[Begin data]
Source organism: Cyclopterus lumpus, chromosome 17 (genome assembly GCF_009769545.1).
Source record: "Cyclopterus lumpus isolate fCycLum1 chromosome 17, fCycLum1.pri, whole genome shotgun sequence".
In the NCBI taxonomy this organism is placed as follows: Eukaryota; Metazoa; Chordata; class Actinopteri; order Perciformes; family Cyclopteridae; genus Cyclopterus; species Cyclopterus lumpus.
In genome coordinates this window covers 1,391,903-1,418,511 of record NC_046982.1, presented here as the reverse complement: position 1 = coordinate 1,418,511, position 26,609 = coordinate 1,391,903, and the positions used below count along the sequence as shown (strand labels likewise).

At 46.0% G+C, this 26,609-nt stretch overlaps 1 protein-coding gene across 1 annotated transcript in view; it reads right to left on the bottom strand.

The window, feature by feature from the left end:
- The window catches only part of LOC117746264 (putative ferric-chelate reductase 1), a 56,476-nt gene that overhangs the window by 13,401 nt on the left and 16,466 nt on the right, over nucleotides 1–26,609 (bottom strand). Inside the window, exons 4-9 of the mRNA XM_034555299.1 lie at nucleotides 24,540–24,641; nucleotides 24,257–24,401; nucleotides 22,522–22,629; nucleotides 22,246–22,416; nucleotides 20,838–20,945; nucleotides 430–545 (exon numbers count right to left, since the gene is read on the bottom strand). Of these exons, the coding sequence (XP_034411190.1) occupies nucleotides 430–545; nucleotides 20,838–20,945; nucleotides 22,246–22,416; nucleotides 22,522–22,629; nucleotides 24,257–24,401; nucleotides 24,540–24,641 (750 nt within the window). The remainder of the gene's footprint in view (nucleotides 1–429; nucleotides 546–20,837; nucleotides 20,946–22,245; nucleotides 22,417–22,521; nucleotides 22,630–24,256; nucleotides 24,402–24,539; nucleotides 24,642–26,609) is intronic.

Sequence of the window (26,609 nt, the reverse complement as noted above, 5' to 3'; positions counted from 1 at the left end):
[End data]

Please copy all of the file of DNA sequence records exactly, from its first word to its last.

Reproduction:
Source organism: Cyclopterus lumpus, chromosome 17 (genome assembly GCF_009769545.1).
Source record: "Cyclopterus lumpus isolate fCycLum1 chromosome 17, fCycLum1.pri, whole genome shotgun sequence".
In the NCBI taxonomy this organism is placed as follows: Eukaryota; Metazoa; Chordata; class Actinopteri; order Perciformes; family Cyclopteridae; genus Cyclopterus; species Cyclopterus lumpus.
In genome coordinates this window covers 1,391,903-1,418,511 of record NC_046982.1, presented here as the reverse complement: position 1 = coordinate 1,418,511, position 26,609 = coordinate 1,391,903, and the positions used below count along the sequence as shown (strand labels likewise).

At 46.0% G+C, this 26,609-nt stretch overlaps 1 protein-coding gene across 1 annotated transcript in view; it reads right to left on the bottom strand.

The window, feature by feature from the left end:
- The window catches only part of LOC117746264 (putative ferric-chelate reductase 1), a 56,476-nt gene that overhangs the window by 13,401 nt on the left and 16,466 nt on the right, over nucleotides 1–26,609 (bottom strand). Inside the window, exons 4-9 of the mRNA XM_034555299.1 lie at nucleotides 24,540–24,641; nucleotides 24,257–24,401; nucleotides 22,522–22,629; nucleotides 22,246–22,416; nucleotides 20,838–20,945; nucleotides 430–545 (exon numbers count right to left, since the gene is read on the bottom strand). Of these exons, the coding sequence (XP_034411190.1) occupies nucleotides 430–545; nucleotides 20,838–20,945; nucleotides 22,246–22,416; nucleotides 22,522–22,629; nucleotides 24,257–24,401; nucleotides 24,540–24,641 (750 nt within the window). The remainder of the gene's footprint in view (nucleotides 1–429; nucleotides 546–20,837; nucleotides 20,946–22,245; nucleotides 22,417–22,521; nucleotides 22,630–24,256; nucleotides 24,402–24,539; nucleotides 24,642–26,609) is intronic.

Sequence of the window (26,609 nt, the reverse complement as noted above, 5' to 3'; positions counted from 1 at the left end):